"The Palace of Art" discusses the romantic idea of leaving behind society in order to seek intellectual growth in a place constructed solely for that purpose. The sort of intellectual growth the narrator describes connects both with nature and with classic scholars e.g. Plato. But after several years of enjoyment, the narrator's personified soul falls from its high perch - it discovers the dark and unsettling areas of the palace and tires of the constant silence. The narrator's soul leaves the place to 'humble place' to 'mourn and pray' — suggesting a turn from naturalist, intellectual truths to religious truth; elaborate gothic spires to a simple cottage.

The poem for while seems a clear denunciation of the pursuit of knowledge in such a secluded way. But the very last stanza asks:

"Yet pull not down my palace towers, that are
     So lightly, beautifully built.
Perchance I may return with others there
      When I have purged my guilt."

These lines suggests that the 'palace' has its place, one must approach it only after enough time in the outer world to satisfy ones 'guilt.' Is it morally wrong for one to lead a life of isolation? The narrator certainly seems to possess considerable means, and could certainly effect change in the outside world.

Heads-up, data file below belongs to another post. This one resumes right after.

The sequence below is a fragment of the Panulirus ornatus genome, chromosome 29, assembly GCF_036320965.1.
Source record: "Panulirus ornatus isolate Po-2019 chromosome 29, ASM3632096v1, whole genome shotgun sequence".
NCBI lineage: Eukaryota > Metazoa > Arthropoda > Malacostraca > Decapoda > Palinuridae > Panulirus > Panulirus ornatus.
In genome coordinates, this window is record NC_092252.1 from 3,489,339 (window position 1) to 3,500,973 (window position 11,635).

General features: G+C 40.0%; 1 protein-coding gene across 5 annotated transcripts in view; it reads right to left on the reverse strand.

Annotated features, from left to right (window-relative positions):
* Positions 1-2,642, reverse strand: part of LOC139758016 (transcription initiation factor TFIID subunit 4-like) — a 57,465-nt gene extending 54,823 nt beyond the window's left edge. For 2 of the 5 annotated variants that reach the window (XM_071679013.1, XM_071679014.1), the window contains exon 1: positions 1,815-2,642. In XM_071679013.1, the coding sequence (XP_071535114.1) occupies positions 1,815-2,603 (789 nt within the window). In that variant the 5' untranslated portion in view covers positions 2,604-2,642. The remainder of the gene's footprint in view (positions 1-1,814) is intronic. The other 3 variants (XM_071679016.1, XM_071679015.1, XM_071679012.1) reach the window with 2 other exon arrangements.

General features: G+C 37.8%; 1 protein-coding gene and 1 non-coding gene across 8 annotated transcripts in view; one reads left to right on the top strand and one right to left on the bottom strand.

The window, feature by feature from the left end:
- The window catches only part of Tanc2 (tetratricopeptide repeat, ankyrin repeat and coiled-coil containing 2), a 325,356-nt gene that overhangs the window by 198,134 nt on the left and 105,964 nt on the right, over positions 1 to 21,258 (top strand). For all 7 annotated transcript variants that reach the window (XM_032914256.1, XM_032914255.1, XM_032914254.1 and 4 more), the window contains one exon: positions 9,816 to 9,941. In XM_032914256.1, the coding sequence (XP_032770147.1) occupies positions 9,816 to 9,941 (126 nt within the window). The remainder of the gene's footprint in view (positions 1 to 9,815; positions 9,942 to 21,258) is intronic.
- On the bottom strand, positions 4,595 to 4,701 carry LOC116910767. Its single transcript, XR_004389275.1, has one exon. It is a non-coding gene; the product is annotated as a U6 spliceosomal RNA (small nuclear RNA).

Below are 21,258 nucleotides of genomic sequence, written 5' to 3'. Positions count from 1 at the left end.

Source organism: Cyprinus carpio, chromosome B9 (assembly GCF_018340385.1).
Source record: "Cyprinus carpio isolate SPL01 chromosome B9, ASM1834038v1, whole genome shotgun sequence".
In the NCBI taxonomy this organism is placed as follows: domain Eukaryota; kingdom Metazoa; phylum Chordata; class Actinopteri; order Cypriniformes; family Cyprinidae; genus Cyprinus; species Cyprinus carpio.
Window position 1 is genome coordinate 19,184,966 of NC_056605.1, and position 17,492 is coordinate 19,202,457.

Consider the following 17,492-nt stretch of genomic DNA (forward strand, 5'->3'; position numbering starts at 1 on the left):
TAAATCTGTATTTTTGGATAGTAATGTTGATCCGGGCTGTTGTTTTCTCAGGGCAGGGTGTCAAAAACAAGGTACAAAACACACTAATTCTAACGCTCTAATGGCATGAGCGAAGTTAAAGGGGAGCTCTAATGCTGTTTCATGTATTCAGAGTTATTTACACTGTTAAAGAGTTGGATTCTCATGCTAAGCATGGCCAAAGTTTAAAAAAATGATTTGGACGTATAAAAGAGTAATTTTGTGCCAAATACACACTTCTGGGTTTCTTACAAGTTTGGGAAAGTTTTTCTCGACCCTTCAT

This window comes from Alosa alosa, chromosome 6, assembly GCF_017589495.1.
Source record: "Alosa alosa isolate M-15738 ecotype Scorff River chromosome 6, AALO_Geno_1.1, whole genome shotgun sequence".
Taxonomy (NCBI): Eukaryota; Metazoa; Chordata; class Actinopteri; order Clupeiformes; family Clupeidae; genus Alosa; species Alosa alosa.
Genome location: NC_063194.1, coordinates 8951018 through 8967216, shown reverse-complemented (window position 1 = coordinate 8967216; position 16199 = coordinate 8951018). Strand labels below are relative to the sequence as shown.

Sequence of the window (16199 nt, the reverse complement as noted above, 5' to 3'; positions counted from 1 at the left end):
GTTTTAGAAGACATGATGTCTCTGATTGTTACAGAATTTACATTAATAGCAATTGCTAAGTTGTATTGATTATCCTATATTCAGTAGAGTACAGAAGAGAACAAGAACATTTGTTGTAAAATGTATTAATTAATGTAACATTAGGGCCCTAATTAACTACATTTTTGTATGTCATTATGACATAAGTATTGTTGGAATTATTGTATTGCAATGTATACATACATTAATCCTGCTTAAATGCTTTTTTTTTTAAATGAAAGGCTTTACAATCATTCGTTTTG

1. Is it possible that the poem is a sort of allegory for academia, college in particular (a trying four year experience)? The idea of college as an ivory tower could fit the idea of the palace of art on a hill. If so, what are the narrator's and perhaps Tennyson's views on such a place?

2. A.W.N. Pugin believed that architecture possesses a moral obligation to be true to its function. Pugin looked at architecture through a Christian morality, denouncing 'pagan' classical architecture in favor of the Christian gothic. The narrator only directly alludes to religion at the end of the poem, when he speaks of his soul 'praying.' Throughout the poem, the speaker compares the architectural features of the palace, particularly the gothic spires, to flames, frost, and woods. This naturalism is summed up with:

Nor these alone, but every landscape fair,
      As fit for every mood of mind,
Or gay, or grave, or sweet, or stern, was there,
      Not less than truth design'd.

3. Tennyson seems to borrow Pugin's desire for an honest architecture but stripped of its Christian connotations. Indeed, the narrator places the gothic palace in contrast with the humble cottage to which his soul escapes.

4. How might Tennyson view the relationship between nature and religion? Are they opposed in his mind?

5. How does Rossetti use architecture in his engraving for the poem?

Last modified 30 January 2008